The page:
Please use this identifier to cite or link to this item:
|Title:||Effects of the Den V Gene from the Bacteriophage T4 and the Human ERCC1 Gene on the Repair and Replication of Adenovirus in Mammalian Cells|
|Other Titles:||Repair and Replication of Adenovirus in Chinese Hamster Ovary Cell DNA Repair Mutants|
|Abstract:||The characterization of rodent cell mutants hypersensitive to UV light has led to the identification of at least 10 complementation groups all defective in some aspect of the first step in the excision repair of UV damaged DNA. The phenotypic properties of these mutants are thus of considerable importance to our understanding of DNA repair. In recent years five different excision repair cross complementing (ERCC) human genes have been isolated which correct the DNA repair deficiency in a number of Chinese Hamster Ovary (CHO) cell mutants and at least three of these genes also complement the repair deficiency in cells from patients suffering from xeroderma pigmentosum (XP), Cockayne syndrome (CS) and/or Trichothiodystrophy (TTD). Adenovirus (Ad) infection of rodent cells is generally semi-permissive and does not give rise to viral progeny, such that Ad reactivation in CHO cells has not previously been reported. This study utilizes the ability of CHO cells and human cells to replicate viral DNA in order to examine the reactivation of Ad in several CHO as well as human cell DNA repair mutants. Unirradiated and UV-irradiated suspensions of Ad were assayed for their ability to synthesize viral DNA following the infection of several CHO and human cell DNA repair mutants. The cell types examined included CHO cell mutants from complementation groups 1, 2, 3, 4, 5, 6, 9, 10 as well as human XP and tumour cells. The survival of viral DNA synthesis for UV-irradiated Ad was significantly reduced in several of the CHO and human cell mutants compared to that in normal cells. Cell mutants showing a reduced UV survival for this viral function included CHO cell mutants from complementation groups 1 to 6, XP cells and the 2 human tumour cell lines examined. This reduced host cell reactivation (HCR) for Ad indicates a reduced capacity for the repair of viral DNA in these cell types. DNA replication for unirradiated virus was also reduced for some of the mutants, especially the UV20 CHO cell mutant from complementation group 1, suggesting a deficiency for both DNA replication and repair in these cells. This study also used the recombinant viruses Ad5(denV) and Ad5(ERCC1) as vectors to examine the effect of the bacteriophage T 4 denV gene and the human ERCC1 gene on viral reactivation in the various cell mutants. UV survival of Ad5(denV) was increased compared to that of the control Ad5(LacZ) following infection of all the CHO and human cell types examined, indicating the denV gene product increases repair of Ad in both repair-proficient and repair-deficient cells. UV survival of Ad5(ERCC1) was increased compared to that of control Ad5(LacZ) following infection of the CHO mutant UV20 from complementation group 1, as well as all CHO cell types having normal HCR for AdS. However, UV survival of Ad5(ERCC1) was not increased compared to Ad5(LacZ) following infection of CHO mutants from complementation groups 2 to 6 and 10. These results support a specific complementation of the UV20 repair defect by ERCC1 and suggest that the human ERCC1 gene is more efficient than its hamster counterpart in repair-proficient CHO cells or that the ERCC 1 product is rate-limiting for the excision repair process in CHO cells. UV survival of Ad5(ERCC1) was also increased compared to Ad5(LacZ) in the normal human fibroblast cells and human tumour cells, but not in the XP (group D) cells. The kinetics of viral DNA synthesis and viral protein synthesis for unirradiated Ad5(denV) and Ad5(ERCC1) was also investigated following the infection of human and rodent cells. The deficiency in viral DNA synthesis and viral protein synthesis found for AdS(LacZ) following infection of rodent compared to human cells is partially complemented by either denV or ERCC1. The more marked deficiency in viral DNA synthesis of the UV20 CHO mutant was also complemented by either ERCC1 or denV, suggesting an ability of these genes to function in both repair and replication of viral DNA.|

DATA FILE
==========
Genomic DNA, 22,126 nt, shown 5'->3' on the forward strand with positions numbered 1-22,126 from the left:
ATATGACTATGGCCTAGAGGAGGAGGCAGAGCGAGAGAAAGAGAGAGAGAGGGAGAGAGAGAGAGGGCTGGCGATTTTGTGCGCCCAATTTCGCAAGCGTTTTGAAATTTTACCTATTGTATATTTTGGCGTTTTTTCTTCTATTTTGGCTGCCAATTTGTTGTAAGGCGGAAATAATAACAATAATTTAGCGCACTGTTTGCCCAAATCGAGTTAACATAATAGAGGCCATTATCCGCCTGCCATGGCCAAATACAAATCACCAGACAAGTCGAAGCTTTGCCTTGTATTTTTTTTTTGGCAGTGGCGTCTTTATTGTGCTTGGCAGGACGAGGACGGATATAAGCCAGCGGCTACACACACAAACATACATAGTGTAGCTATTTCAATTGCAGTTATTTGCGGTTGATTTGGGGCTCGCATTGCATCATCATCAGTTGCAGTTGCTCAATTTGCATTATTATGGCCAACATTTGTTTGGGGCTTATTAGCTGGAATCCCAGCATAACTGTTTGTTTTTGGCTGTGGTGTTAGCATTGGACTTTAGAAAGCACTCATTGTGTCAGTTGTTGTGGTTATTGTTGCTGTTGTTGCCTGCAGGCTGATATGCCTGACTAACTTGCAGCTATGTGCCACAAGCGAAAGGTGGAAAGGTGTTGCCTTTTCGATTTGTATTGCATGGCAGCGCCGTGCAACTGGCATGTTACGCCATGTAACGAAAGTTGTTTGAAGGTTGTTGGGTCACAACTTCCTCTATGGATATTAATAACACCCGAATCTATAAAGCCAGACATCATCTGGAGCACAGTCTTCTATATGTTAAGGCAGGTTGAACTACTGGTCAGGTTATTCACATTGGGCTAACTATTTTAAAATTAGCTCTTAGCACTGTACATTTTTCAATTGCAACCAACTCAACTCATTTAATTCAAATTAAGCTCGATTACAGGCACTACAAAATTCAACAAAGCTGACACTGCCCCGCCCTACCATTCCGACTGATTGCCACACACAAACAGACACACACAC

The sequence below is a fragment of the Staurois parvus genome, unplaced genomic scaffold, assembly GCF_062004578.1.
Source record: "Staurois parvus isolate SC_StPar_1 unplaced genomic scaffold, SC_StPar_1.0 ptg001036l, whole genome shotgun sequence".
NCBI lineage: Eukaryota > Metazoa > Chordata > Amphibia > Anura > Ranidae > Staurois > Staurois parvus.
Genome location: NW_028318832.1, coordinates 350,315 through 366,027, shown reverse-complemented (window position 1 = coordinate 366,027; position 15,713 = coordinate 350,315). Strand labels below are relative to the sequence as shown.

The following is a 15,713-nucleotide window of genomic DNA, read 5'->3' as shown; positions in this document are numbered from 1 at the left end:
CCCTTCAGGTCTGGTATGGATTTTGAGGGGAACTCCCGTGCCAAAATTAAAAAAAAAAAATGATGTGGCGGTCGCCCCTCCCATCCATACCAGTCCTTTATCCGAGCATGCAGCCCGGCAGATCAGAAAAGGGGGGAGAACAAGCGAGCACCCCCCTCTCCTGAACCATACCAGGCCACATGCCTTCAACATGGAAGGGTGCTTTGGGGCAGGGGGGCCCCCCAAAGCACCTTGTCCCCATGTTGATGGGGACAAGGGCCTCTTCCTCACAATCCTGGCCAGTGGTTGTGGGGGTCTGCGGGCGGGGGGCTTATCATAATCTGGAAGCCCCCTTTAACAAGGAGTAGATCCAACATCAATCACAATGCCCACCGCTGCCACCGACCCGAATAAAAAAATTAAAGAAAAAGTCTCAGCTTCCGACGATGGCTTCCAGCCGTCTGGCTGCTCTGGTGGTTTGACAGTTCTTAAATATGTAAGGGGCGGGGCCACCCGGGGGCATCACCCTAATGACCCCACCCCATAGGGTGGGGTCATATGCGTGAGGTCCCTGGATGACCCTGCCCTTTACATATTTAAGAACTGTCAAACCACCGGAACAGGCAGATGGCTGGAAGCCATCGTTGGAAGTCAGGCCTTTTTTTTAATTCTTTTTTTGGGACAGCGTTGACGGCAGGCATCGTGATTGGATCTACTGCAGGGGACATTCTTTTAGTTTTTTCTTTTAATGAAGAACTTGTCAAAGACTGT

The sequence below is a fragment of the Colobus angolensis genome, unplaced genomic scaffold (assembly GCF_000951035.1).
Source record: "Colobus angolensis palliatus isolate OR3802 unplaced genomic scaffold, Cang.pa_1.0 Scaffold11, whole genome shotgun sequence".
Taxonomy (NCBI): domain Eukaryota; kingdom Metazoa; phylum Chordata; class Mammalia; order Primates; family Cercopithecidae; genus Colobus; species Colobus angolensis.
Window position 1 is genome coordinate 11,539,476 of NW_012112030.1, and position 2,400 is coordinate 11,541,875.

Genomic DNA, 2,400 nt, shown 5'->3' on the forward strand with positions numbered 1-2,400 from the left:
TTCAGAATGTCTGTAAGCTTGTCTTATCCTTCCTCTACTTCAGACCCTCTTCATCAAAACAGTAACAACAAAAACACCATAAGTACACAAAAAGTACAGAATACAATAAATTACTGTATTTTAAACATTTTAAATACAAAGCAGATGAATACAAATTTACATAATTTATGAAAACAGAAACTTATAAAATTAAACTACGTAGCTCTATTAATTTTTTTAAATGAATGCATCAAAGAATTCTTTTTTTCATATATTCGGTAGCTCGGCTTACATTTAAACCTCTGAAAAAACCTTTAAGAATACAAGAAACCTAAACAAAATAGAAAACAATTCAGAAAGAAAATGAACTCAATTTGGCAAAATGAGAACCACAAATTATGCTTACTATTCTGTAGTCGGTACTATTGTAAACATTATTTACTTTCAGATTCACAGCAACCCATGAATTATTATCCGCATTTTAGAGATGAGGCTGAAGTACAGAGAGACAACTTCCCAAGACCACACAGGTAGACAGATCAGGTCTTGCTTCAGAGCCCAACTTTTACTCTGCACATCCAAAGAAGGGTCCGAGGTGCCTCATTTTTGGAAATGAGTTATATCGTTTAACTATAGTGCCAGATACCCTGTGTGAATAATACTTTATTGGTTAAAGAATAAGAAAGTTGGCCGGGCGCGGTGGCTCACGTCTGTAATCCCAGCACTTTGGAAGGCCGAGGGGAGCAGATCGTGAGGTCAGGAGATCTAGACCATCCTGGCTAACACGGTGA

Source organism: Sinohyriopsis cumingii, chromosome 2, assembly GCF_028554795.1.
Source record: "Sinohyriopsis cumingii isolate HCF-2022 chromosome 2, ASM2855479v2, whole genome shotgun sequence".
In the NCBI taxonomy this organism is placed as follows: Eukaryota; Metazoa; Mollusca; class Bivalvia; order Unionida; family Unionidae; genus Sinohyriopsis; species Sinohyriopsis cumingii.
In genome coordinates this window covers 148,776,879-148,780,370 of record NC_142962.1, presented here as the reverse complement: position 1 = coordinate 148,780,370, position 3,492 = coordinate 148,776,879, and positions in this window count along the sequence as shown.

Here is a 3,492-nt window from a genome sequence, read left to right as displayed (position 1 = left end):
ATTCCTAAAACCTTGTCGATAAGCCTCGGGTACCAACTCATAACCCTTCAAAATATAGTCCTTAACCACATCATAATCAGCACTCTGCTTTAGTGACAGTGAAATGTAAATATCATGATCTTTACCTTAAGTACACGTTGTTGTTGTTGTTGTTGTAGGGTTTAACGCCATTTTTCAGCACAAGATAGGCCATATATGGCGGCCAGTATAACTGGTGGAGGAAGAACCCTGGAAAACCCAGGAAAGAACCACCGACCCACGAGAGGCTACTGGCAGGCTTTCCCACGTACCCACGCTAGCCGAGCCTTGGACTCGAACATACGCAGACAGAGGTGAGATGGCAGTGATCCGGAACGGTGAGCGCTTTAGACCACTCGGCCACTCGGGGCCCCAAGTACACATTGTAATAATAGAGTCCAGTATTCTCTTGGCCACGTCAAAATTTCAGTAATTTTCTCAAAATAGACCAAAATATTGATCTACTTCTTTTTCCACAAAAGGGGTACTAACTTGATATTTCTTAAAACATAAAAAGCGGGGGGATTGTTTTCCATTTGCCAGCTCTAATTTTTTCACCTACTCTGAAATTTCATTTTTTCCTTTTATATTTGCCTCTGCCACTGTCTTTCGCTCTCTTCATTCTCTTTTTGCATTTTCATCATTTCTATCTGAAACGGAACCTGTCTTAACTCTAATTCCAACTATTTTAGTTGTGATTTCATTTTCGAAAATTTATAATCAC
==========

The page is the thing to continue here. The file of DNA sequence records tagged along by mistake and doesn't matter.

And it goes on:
|Appears in Collections:||Digitized Open Access Dissertations and Theses|
Files in This Item:
|arnold_wayne_r_g_1992Aug_masters.pdf||9.22 MB||Adobe PDF||View/Open|
Items in MacSphere are protected by copyright, with all rights reserved, unless otherwise indicated.